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The Obamacare Whiners
Democrats think it’s unfair for Republicans to continue to oppose their signature law.


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Rich Lowry

Henry Waxman made a plea Wednesday at the end of a House hearing grilling Health and Human Services secretary Kathleen Sebelius. The California Democrat asked Republicans to reach across the aisle to work with Democrats to improve Obamacare.

Yes, Henry Waxman, who has made a career of ideological witch hunts and smash-mouth partisanship, wants a cease-fire over Obamacare, or so he says.

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He was picking up a common liberal theme: It’s not fair that Republicans continue to oppose the president’s eponymous health-care law and pick at its failures, deceits, and irrationalities. If only they were more reasonable, Obamacare could be tightened up with a few technocratic fixes and go on to its glorious destiny.

It’s a little late to get Republican buy-in, though. That would have required serious compromise back in 2009, when Democrats, at the high tide of their power in the Obama era, saw no reason to make any.

They insisted on this particular law, at this particular time. They own it. They own every canceled policy, every rate increase, every unintended consequence, and every unpopular intended consequence. It is theirs, lock, stock, and two smoking barrels.

But they can’t stop whining. They complain that Republicans aren’t as cooperative as Democrats were when the Medicare Part D prescription-drug plan had a rocky start. This is absurd. The Part D website experienced what could be accurately described as “glitches,” rather than the meltdown of Healthcare.gov. And Democrats supported the basic idea of the prescription-drug benefit.

They complain that what they really wanted was single-payer, but had to settle for the unsatisfying second-best of Obamacare. Paul Krugman calls the health-care law “a clumsy, ugly structure that more or less deals with a problem, but in an inefficient way.” The reason they couldn’t get single-payer, though, is that there weren’t enough Democratic votes for it.

They complain that Republicans are refusing, in the words of Washington Post blogger Greg Sargent, “to have an actual debate about the law’s trade-offs.” This is especially rich given that the president has steadfastly refused to acknowledge any trade-offs, especially that some people will lose their current insurance and have to pay more in the exchanges.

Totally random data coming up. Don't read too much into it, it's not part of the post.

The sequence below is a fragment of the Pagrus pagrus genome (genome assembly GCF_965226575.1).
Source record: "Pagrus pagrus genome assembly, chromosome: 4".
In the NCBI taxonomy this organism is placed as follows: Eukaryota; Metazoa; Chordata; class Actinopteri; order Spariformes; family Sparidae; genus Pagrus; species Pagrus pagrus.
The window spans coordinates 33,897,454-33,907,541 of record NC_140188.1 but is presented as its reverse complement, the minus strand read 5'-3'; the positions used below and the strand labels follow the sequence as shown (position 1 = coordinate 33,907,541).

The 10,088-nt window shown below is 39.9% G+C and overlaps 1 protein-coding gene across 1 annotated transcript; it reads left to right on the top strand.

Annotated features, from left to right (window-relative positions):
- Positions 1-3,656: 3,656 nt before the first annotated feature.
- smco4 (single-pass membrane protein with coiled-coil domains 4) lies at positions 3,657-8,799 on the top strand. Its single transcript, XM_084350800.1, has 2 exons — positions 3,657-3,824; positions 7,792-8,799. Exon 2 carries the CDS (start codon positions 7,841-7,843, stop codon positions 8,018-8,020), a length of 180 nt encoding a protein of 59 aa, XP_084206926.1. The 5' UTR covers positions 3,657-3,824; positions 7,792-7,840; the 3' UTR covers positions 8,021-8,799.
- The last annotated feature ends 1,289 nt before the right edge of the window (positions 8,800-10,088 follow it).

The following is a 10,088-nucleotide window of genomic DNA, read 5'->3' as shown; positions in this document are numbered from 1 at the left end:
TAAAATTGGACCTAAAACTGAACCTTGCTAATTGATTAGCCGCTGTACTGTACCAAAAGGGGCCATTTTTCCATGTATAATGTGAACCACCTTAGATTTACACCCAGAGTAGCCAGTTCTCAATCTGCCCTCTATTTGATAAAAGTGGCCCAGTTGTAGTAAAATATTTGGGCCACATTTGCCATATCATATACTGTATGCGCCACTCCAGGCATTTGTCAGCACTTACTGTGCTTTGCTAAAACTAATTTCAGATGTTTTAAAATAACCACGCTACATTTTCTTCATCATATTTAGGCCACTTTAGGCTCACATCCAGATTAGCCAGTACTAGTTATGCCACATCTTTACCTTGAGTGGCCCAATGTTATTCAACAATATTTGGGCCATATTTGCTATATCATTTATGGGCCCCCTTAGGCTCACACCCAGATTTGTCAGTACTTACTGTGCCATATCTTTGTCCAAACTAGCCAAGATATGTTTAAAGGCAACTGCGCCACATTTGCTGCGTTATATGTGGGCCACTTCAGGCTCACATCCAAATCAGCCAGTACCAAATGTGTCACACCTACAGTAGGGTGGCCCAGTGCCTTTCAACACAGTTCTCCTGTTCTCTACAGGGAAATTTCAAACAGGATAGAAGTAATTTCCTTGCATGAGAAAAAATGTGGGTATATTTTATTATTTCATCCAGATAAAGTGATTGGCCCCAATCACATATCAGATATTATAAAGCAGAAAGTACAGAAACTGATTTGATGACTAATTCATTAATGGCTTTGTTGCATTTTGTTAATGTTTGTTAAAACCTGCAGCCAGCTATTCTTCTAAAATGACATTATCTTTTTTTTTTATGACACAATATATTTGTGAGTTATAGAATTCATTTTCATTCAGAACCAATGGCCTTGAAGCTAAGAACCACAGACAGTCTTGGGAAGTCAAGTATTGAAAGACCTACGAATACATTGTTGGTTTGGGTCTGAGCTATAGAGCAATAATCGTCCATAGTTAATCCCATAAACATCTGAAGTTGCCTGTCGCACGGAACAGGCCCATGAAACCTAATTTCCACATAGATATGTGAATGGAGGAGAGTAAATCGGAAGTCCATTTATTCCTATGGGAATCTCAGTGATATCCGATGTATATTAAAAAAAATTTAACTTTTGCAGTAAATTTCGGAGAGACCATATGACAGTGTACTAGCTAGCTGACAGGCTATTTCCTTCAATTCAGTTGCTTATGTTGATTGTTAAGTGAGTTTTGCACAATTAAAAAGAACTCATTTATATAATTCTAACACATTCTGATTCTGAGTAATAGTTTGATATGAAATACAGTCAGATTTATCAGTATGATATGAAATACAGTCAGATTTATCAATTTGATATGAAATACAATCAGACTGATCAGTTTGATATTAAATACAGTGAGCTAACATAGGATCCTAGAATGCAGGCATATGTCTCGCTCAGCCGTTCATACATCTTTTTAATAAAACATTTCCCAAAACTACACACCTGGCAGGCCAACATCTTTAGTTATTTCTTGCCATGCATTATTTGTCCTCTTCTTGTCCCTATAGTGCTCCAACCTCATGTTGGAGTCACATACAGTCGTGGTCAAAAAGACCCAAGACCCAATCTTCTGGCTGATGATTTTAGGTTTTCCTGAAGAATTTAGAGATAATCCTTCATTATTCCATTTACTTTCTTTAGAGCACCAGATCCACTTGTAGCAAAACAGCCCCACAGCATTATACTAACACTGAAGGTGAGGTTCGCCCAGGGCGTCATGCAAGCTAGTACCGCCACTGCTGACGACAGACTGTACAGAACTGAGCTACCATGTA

The White House is loath to give up the falsity about everyone keeping their current insurance. White House aide Valerie Jarrett tweeted that it is a FACT that “nothing in #Obamacare forces people out of their health plans.” Never mind that the entire architecture of the law is based on forcing people in the individual insurance market out of their existing plans and onto the exchanges.

In a health-care speech in Boston, President Barack Obama didn’t say anything about how his prior declarations had been misleading. Instead, he tweaked his dishonesty for a different positive spin: “For the fewer than 5 percent of Americans who buy insurance on your own, you will be getting a better deal.” Not if they are forced — as many of them will be — to buy benefits they don’t need at a price they don’t want to pay.

From the beginning, Obamacare has depended on a political ethic of doing and saying whatever is necessary. The falsehood about people keeping their coverage was essential to selling the legislation. So the president repeated it relentlessly. Now that actually allowing people to keep their current coverage would undermine a pillar of the law, the president will resist all efforts to make good on his famous promise.

Near the end of his Boston remarks, the president said, “If Republicans in Congress were as eager to help Americans get covered as some Republican governors have shown themselves to be, we’d make a lot of progress.”

Is that how we’d make a lot of progress? The president got his law, and it’s possible more people will be uninsured in 2014 than if it had never passed. That’s on him, no matter how much he and his supporters want to evade responsibility for their own achievement.

— Rich Lowry is the editor of National Review. He can be reached via e-mail: [email protected]. ©2013 King Features Syndicate



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